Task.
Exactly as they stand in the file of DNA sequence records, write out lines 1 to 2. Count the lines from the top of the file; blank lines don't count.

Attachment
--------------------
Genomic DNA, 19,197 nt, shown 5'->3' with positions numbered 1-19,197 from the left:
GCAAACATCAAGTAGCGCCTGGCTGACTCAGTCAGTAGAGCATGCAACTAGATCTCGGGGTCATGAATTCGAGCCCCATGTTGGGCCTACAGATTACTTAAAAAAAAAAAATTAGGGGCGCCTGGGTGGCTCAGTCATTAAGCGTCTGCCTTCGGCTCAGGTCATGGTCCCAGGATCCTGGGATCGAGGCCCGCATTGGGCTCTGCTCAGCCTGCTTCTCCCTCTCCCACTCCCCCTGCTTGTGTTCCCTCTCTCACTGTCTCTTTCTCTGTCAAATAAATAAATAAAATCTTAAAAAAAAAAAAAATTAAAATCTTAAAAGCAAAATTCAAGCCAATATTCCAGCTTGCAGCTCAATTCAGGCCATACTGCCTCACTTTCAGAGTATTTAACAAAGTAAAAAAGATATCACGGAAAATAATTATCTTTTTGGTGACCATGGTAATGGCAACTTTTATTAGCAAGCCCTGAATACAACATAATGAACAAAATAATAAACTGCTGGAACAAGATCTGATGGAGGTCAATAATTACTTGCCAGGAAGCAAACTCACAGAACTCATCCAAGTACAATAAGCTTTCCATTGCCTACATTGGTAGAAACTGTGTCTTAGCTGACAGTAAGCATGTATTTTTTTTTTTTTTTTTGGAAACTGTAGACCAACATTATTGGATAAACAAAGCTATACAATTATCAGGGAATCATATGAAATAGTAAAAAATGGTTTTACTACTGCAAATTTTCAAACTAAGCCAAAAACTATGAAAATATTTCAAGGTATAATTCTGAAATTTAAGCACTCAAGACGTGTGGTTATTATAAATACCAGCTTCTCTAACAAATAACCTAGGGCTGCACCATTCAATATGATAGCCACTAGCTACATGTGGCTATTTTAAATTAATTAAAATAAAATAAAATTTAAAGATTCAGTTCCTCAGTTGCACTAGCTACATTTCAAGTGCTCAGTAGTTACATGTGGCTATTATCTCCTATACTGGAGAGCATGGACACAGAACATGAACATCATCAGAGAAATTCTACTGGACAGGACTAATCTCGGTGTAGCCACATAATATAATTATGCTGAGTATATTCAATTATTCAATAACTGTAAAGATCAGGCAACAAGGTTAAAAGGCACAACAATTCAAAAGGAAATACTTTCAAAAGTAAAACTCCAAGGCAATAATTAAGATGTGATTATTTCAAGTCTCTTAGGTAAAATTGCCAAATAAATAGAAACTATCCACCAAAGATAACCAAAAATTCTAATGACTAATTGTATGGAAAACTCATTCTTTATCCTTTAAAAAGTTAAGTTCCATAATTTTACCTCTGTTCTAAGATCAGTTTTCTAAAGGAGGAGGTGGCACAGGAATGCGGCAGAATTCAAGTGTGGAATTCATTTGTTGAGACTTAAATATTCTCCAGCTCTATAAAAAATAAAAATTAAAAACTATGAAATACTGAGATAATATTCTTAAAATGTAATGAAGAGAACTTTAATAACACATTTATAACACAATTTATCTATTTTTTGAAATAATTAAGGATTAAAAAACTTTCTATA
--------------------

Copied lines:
Genomic DNA, 19,197 nt, shown 5'->3' with positions numbered 1-19,197 from the left:
GCAAACATCAAGTAGCGCCTGGCTGACTCAGTCAGTAGAGCATGCAACTAGATCTCGGGGTCATGAATTCGAGCCCCATGTTGGGCCTACAGATTACTTAAAAAAAAAAAATTAGGGGCGCCTGGGTGGCTCAGTCATTAAGCGTCTGCCTTCGGCTCAGGTCATGGTCCCAGGATCCTGGGATCGAGGCCCGCATTGGGCTCTGCTCAGCCTGCTTCTCCCTCTCCCACTCCCCCTGCTTGTGTTCCCTCTCTCACTGTCTCTTTCTCTGTCAAATAAATAAATAAAATCTTAAAAAAAAAAAAAATTAAAATCTTAAAAGCAAAATTCAAGCCAATATTCCAGCTTGCAGCTCAATTCAGGCCATACTGCCTCACTTTCAGAGTATTTAACAAAGTAAAAAAGATATCACGGAAAATAATTATCTTTTTGGTGACCATGGTAATGGCAACTTTTATTAGCAAGCCCTGAATACAACATAATGAACAAAATAATAAACTGCTGGAACAAGATCTGATGGAGGTCAATAATTACTTGCCAGGAAGCAAACTCACAGAACTCATCCAAGTACAATAAGCTTTCCATTGCCTACATTGGTAGAAACTGTGTCTTAGCTGACAGTAAGCATGTATTTTTTTTTTTTTTTTTGGAAACTGTAGACCAACATTATTGGATAAACAAAGCTATACAATTATCAGGGAATCATATGAAATAGTAAAAAATGGTTTTACTACTGCAAATTTTCAAACTAAGCCAAAAACTATGAAAATATTTCAAGGTATAATTCTGAAATTTAAGCACTCAAGACGTGTGGTTATTATAAATACCAGCTTCTCTAACAAATAACCTAGGGCTGCACCATTCAATATGATAGCCACTAGCTACATGTGGCTATTTTAAATTAATTAAAATAAAATAAAATTTAAAGATTCAGTTCCTCAGTTGCACTAGCTACATTTCAAGTGCTCAGTAGTTACATGTGGCTATTATCTCCTATACTGGAGAGCATGGACACAGAACATGAACATCATCAGAGAAATTCTACTGGACAGGACTAATCTCGGTGTAGCCACATAATATAATTATGCTGAGTATATTCAATTATTCAATAACTGTAAAGATCAGGCAACAAGGTTAAAAGGCACAACAATTCAAAAGGAAATACTTTCAAAAGTAAAACTCCAAGGCAATAATTAAGATGTGATTATTTCAAGTCTCTTAGGTAAAATTGCCAAATAAATAGAAACTATCCACCAAAGATAACCAAAAATTCTAATGACTAATTGTATGGAAAACTCATTCTTTATCCTTTAAAAAGTTAAGTTCCATAATTTTACCTCTGTTCTAAGATCAGTTTTCTAAAGGAGGAGGTGGCACAGGAATGCGGCAGAATTCAAGTGTGGAATTCATTTGTTGAGACTTAAATATTCTCCAGCTCTATAAAAAATAAAAATTAAAAACTATGAAATACTGAGATAATATTCTTAAAATGTAATGAAGAGAACTTTAATAACACATTTATAACACAATTTATCTATTTTTTGAAATAATTAAGGATTAAAAAACTTTCTATA